Materials and methods

Collecting mites and honey bee pupae

Female Varroa mites and honey bee host pupae were obtained from honey bee colonies located on grounds of the United States Department of Agriculture-Agricultural Research Service (USDA-ARS), Beltsville Agricultural Research Center, Beltsville, Maryland, USA, that were untreated with acaricides to control Varroa infestations. Phoretic stage (sensu lato) mites used in experiments were collected from approximately 300 adult honey bees using the sugar roll method as described elsewhere (Dietemann et al., 2013). Mites washed of sugar were collected onto moist tissue paper lining a petri dish and transported to the laboratory. Honey bee host pupae were obtained from the same untreated honey bee hives as the mites. To do so, a frame having a large number of capped worker cells was removed, and cells gently opened to find white or pink-eye pupae, which were removed from their cells using soft forceps (Bioquip, USA) to minimize injury during extraction. All pupae were placed on moist tissue paper in a petri dish and transported to the laboratory. Back at the laboratory, both mites and pupae were inspected, and moribund mites and pupae showing evidence of injury were discarded. These same quality control procedures were implemented regularly for all mite and host collections. Using soft forceps, healthy pupae were transferred to gelatin capsules (size 0, Thermofisher Scientific, Waltham, Massachusetts 02451, USA). A single female mite was placed on pupa using a paint brush, then capsule closed by attaching the lid. Subsequently, the pupa and mite-filled capsules were placed in an Heratherm IGS-100 incubator (Thermo-Electric, Langenselbold, Germany) at 32 °C. and ~75% RH (Egekwu, et al., 2018).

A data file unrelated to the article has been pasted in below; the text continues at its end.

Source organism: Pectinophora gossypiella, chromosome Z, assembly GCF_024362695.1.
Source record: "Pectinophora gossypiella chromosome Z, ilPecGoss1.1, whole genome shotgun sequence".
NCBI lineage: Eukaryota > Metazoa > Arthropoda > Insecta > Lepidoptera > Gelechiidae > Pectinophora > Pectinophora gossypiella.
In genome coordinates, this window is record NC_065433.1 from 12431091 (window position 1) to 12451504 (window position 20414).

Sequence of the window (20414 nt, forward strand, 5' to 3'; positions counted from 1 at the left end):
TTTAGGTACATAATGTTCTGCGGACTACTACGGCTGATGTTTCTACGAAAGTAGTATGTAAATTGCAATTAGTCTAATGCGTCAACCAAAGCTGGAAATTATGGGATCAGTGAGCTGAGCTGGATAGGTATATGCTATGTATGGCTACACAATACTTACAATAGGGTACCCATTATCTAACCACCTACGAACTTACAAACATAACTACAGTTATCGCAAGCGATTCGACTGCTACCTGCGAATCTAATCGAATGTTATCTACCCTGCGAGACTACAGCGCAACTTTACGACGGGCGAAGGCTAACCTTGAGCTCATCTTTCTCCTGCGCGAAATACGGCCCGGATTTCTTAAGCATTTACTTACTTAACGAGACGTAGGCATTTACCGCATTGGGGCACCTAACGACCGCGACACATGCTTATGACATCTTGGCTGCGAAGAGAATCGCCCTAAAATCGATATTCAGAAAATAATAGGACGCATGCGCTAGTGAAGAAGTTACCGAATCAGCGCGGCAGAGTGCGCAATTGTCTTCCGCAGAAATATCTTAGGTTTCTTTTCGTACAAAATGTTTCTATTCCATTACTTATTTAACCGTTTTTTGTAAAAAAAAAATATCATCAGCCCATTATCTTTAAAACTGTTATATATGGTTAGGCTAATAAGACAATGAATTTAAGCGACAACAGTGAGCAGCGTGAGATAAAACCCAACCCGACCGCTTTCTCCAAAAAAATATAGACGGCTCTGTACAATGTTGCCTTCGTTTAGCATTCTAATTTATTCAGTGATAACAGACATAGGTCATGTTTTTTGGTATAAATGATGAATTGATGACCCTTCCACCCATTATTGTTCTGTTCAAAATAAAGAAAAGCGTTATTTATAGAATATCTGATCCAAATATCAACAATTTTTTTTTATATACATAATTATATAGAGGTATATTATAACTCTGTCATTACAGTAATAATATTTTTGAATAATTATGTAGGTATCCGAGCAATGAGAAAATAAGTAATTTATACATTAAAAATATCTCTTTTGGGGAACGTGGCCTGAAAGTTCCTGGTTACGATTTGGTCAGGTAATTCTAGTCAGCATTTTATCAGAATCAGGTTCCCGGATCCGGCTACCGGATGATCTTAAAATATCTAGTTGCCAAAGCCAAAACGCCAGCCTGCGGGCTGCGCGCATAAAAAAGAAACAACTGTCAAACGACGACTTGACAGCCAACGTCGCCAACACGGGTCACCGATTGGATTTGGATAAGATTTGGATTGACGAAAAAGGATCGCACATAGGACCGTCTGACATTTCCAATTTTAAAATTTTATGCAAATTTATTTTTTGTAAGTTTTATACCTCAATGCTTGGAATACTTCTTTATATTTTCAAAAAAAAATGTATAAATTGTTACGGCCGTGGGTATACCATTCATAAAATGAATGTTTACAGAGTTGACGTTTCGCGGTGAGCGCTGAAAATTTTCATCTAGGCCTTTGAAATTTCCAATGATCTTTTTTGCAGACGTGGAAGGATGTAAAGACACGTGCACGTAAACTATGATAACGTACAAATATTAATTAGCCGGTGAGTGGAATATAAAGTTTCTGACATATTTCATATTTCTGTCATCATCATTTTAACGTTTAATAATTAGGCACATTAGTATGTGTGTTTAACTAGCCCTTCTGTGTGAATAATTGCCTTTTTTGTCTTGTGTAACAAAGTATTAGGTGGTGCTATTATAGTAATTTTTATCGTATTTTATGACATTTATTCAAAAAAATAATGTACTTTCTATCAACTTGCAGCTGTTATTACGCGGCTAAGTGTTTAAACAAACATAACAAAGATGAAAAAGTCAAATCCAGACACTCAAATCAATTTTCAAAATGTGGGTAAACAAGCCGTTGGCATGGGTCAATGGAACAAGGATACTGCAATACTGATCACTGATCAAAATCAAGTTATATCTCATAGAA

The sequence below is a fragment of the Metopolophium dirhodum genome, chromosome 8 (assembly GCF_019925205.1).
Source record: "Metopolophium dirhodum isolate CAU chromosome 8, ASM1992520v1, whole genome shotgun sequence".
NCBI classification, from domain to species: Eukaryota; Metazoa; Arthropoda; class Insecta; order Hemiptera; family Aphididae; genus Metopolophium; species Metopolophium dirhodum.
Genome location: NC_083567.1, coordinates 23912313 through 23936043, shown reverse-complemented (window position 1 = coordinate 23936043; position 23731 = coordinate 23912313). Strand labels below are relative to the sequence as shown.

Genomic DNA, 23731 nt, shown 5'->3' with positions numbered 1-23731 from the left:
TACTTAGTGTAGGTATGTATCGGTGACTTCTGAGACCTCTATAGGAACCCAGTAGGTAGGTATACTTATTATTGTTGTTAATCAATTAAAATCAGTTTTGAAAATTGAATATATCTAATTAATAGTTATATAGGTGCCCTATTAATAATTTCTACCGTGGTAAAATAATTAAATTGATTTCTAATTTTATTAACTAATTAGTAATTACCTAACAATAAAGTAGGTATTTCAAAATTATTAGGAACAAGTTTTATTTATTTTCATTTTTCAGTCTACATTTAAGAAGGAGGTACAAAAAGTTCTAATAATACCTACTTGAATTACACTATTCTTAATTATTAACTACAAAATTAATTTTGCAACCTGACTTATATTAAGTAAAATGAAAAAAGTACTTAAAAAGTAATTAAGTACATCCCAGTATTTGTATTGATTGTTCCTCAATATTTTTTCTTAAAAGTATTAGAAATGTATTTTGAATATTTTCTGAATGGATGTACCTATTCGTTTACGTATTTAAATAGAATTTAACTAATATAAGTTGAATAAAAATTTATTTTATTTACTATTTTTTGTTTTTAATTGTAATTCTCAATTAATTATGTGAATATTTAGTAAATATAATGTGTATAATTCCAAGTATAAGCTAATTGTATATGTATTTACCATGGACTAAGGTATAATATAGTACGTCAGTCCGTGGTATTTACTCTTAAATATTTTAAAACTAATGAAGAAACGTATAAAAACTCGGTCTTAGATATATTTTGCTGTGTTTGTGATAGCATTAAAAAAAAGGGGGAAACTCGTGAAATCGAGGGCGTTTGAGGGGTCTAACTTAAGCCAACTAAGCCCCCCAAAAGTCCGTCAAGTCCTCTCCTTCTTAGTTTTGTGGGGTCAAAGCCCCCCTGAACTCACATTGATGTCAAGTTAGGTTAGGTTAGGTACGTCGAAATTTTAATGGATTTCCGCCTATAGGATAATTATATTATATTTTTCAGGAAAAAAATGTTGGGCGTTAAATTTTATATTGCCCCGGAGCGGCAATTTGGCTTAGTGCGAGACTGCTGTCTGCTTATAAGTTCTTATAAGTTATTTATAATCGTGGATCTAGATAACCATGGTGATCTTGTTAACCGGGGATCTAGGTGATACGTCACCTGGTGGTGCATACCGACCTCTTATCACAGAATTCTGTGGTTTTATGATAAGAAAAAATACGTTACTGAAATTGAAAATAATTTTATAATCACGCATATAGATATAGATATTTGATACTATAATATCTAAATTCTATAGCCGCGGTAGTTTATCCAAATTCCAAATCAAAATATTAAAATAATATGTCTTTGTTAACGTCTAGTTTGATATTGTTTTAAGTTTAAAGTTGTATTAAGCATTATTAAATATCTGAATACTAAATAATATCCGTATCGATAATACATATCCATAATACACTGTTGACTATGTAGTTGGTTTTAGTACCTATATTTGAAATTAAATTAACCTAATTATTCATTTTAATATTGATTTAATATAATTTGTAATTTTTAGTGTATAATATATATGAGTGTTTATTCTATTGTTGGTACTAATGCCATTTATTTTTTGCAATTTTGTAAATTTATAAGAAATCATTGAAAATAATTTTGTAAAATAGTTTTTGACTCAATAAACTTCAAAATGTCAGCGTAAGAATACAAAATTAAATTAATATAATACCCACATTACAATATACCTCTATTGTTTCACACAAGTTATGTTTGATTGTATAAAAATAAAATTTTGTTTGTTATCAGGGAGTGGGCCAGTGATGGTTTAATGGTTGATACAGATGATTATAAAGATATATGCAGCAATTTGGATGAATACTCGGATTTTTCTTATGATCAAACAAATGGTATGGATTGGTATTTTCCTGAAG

Excretory behaviours

A total of 12 Varroa were monitored over a 10-day experimental period. Each day the number of excretory deposits was recorded and whether each occurred on the capsule wall or on the host pupa. Additional measurements included weight and volume estimates of deposits made on, and collected from, the surface of hosts; weighed deposits were stored for subsequent analysis of their chemical composition. Excretory deposits on the capsule wall dissolved the gelatin, or were smeared, and thus not used for making physical measurements, nor included in the chemical analysis. To mitigate the risk of double counting deposits or compromise their chemical make-up, mites were transferred daily to a new capsule containing a fresh honey bee pupa. Statistical analyses of the differences in daily deposition rates and rates between capsule and pupa were determined by the General Linear Model and the Duncan Multiple Range test.